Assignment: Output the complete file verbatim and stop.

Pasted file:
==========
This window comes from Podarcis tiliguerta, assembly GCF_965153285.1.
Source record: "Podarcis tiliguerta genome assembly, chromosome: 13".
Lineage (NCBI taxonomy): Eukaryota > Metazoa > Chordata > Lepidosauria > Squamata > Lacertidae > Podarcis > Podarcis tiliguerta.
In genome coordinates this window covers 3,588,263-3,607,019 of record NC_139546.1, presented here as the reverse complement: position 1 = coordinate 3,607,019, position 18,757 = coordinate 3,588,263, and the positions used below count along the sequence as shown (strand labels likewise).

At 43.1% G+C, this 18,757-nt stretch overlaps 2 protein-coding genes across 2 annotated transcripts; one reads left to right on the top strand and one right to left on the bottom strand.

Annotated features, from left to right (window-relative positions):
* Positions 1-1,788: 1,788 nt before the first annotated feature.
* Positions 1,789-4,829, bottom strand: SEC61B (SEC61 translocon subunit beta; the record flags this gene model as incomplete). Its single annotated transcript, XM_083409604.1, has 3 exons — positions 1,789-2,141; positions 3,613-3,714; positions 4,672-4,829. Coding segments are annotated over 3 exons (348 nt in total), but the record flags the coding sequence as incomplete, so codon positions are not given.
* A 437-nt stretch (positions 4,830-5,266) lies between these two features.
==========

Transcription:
This window comes from Podarcis tiliguerta, assembly GCF_965153285.1.
Source record: "Podarcis tiliguerta genome assembly, chromosome: 13".
Lineage (NCBI taxonomy): Eukaryota > Metazoa > Chordata > Lepidosauria > Squamata > Lacertidae > Podarcis > Podarcis tiliguerta.
In genome coordinates this window covers 3,588,263-3,607,019 of record NC_139546.1, presented here as the reverse complement: position 1 = coordinate 3,607,019, position 18,757 = coordinate 3,588,263, and the positions used below count along the sequence as shown (strand labels likewise).

At 43.1% G+C, this 18,757-nt stretch overlaps 2 protein-coding genes across 2 annotated transcripts; one reads left to right on the top strand and one right to left on the bottom strand.

Annotated features, from left to right (window-relative positions):
* Positions 1-1,788: 1,788 nt before the first annotated feature.
* Positions 1,789-4,829, bottom strand: SEC61B (SEC61 translocon subunit beta; the record flags this gene model as incomplete). Its single annotated transcript, XM_083409604.1, has 3 exons — positions 1,789-2,141; positions 3,613-3,714; positions 4,672-4,829. Coding segments are annotated over 3 exons (348 nt in total), but the record flags the coding sequence as incomplete, so codon positions are not given.
* A 437-nt stretch (positions 4,830-5,266) lies between these two features.